LJUBLJANA - Janez Žlak, currently serving as executive director for energy and environment at the energy company Petrol, was appointed new chairman of Slovenian Sovereign Holding, which manages over EUR 10 billion worth of state equity stakes. Žlak will succeed Gabrijel Škof, who resigned in July.
LJUBLJANA - Telecommunications company Telekom Slovenije announced that the sale of Planet TV to Hungarian media company TV2 Media had been finalised. The purchase consideration is EUR 5 million, but Telekom also provided a capital injection via a debt to equity conversion before finalising the transaction.
LJUBLJANA - Germany added the northern Koroška region to its list of Covid-19 high-risk areas after doing the same a week ago for the western region of Primorsko-Notranjska. Switzerland put the entire country on its quarantine list effective on 29 September.
LJUBLJANA - The National Gallery launched an exhibition of the Prague Castle Picture Gallery masterpieces. The rare European art collection features paintings from Titian, Rubens and Holbein the Younger and is a result of Emperor Rudolf II's zeal for collecting.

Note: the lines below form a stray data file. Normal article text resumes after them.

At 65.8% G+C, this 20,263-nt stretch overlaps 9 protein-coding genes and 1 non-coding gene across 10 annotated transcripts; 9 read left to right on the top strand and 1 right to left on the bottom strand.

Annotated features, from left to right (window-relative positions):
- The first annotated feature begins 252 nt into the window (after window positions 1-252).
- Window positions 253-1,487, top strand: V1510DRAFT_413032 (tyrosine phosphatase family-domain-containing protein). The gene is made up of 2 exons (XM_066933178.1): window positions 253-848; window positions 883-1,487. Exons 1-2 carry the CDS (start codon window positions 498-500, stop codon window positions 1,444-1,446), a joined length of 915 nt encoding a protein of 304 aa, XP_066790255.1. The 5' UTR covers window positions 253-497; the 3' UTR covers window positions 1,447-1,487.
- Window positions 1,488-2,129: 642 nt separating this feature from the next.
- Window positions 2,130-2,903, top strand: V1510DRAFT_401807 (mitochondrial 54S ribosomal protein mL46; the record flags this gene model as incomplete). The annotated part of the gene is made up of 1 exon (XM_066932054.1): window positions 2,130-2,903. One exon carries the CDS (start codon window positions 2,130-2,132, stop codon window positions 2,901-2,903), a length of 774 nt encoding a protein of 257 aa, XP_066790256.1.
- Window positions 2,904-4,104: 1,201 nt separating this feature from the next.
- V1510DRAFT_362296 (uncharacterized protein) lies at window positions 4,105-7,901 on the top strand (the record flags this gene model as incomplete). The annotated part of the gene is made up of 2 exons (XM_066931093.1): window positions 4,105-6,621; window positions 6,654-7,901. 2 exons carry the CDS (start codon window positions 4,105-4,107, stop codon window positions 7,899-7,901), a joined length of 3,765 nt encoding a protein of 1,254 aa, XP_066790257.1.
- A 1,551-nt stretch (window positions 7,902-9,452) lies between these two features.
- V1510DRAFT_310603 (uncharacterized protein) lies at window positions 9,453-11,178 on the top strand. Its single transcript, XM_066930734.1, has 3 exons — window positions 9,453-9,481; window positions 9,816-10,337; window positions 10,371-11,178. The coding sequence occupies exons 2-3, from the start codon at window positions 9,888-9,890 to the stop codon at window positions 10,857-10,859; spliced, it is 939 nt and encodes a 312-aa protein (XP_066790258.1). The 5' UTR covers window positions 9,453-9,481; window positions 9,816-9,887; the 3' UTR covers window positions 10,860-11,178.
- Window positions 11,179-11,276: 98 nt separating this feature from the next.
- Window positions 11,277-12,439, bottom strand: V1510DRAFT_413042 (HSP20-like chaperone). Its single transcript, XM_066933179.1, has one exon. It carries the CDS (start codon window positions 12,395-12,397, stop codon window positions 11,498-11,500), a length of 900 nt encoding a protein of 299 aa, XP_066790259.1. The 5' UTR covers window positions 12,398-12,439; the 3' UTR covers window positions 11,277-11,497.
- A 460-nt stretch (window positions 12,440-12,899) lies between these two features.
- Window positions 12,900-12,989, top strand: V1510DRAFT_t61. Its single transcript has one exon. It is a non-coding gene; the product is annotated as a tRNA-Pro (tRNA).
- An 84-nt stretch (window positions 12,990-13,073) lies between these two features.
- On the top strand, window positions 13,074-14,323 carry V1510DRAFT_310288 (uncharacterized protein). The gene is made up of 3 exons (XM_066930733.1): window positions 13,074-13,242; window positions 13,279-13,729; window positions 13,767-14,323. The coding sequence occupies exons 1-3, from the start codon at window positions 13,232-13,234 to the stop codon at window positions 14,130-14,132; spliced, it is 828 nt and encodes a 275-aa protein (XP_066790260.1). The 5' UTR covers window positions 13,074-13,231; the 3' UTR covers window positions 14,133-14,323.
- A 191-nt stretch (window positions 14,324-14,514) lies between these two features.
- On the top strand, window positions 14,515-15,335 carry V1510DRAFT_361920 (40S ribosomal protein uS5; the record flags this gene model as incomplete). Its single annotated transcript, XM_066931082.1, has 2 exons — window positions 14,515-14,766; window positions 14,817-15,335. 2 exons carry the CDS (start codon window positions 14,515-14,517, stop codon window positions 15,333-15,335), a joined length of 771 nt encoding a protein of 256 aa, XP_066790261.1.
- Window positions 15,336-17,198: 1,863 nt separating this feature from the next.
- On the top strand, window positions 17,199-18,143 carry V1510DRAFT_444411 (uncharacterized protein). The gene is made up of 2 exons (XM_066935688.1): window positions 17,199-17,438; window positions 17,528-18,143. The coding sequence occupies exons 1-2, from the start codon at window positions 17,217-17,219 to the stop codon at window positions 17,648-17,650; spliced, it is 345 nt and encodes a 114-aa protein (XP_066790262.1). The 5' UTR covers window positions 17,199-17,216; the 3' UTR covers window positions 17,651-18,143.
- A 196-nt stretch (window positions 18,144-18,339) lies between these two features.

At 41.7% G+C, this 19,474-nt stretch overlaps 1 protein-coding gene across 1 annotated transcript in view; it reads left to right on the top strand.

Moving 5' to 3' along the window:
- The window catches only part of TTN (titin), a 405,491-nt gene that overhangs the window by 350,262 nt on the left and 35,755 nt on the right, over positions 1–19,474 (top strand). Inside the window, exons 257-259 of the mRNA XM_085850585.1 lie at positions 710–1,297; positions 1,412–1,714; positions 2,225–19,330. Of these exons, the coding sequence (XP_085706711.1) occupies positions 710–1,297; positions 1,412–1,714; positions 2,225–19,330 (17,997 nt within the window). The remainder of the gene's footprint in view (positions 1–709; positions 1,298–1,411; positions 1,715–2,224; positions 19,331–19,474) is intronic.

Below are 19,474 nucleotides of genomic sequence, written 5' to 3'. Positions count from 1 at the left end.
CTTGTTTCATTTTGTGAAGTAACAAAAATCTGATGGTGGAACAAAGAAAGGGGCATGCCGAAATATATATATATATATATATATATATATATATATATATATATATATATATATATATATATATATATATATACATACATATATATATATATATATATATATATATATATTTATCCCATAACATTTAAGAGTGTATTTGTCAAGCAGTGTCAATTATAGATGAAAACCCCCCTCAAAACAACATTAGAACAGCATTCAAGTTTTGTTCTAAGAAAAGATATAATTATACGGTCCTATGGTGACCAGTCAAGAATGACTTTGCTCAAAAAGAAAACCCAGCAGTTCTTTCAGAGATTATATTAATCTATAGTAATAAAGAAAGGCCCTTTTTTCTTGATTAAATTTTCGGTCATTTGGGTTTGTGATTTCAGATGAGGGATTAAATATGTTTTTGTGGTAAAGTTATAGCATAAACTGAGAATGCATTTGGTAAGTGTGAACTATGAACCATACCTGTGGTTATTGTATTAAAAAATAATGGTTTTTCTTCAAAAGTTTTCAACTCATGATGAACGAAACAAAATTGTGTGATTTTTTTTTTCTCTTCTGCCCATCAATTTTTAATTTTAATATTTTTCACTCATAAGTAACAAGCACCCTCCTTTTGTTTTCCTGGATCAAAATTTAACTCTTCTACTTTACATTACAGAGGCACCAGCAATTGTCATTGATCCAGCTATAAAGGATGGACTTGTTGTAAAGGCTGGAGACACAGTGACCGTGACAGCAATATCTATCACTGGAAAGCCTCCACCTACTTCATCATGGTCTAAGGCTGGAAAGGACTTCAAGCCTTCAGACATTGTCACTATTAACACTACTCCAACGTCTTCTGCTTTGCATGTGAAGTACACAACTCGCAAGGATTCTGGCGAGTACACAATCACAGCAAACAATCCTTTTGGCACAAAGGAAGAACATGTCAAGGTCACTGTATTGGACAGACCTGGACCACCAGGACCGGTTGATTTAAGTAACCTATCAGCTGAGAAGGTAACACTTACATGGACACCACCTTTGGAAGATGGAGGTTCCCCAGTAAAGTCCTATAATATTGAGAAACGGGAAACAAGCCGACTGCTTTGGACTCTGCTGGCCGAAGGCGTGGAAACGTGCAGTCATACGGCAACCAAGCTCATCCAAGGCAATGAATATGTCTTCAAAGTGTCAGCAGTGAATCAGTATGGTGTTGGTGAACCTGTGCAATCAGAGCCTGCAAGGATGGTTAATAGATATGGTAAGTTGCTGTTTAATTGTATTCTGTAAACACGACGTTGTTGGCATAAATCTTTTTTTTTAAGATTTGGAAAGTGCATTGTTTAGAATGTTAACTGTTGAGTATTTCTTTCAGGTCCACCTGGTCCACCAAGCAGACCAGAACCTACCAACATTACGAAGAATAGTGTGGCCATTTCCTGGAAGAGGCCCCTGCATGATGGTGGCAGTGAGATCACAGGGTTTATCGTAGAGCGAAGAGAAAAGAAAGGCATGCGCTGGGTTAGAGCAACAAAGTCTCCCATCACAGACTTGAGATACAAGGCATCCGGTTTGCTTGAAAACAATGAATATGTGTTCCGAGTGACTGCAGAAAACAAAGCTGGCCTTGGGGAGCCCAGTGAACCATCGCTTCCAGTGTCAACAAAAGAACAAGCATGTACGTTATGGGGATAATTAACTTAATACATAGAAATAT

THURSDAY, 1 October
LJUBLJANA - Prime Minister Janez Janša was formally indicted of abuse of office over a property sale carried out in 2005. Janša is one of the three persons indicted in a case that case revolves around a plot of land in the Trenta Valley that he sold in 2005 and which was subsequently resold several times, in what the prosecution believes was a chain of related transactions that ended up unlawfully benefiting him.
BRUSSELS, Belgium - Prime Minister Janez Janša arrived at the EU summit hopeful that the EU would be able to mount a united show of solidarity with Greece and Cyprus in their dispute with Turkey. As for Belarus, he was hopeful that EU leaders would be capable of supporting the democratic desires of the people of Belarus.
LJUBLJANA - President Borut Pahor pointed to the need to accelerate attaining women's rights as he addressed an online UN summit marking the 25th anniversary of the historic Beijing Declaration and Platform for Action. He acknowledged there was still much room for improvement,
LJUBLJANA - An initiative for Slovenia to notify its legal succession to the Austrian State Treaty was filed to parliament, just days before the centenary of the Carinthian plebiscite, which left a portion of Slovenians in Austria after WWI. The initiative is spearheaded by legal expert Ivan Kristan and sociologist Niko Toš.
LJUBLJANA - The Ljubljana District Court stopped legal proceedings in the case of Leon Rupnik, a Nazi collaborationist general, Dnevnik reported. The court made the decision based on the criminal procedure act, which says legal procedures stop if the defendant dies.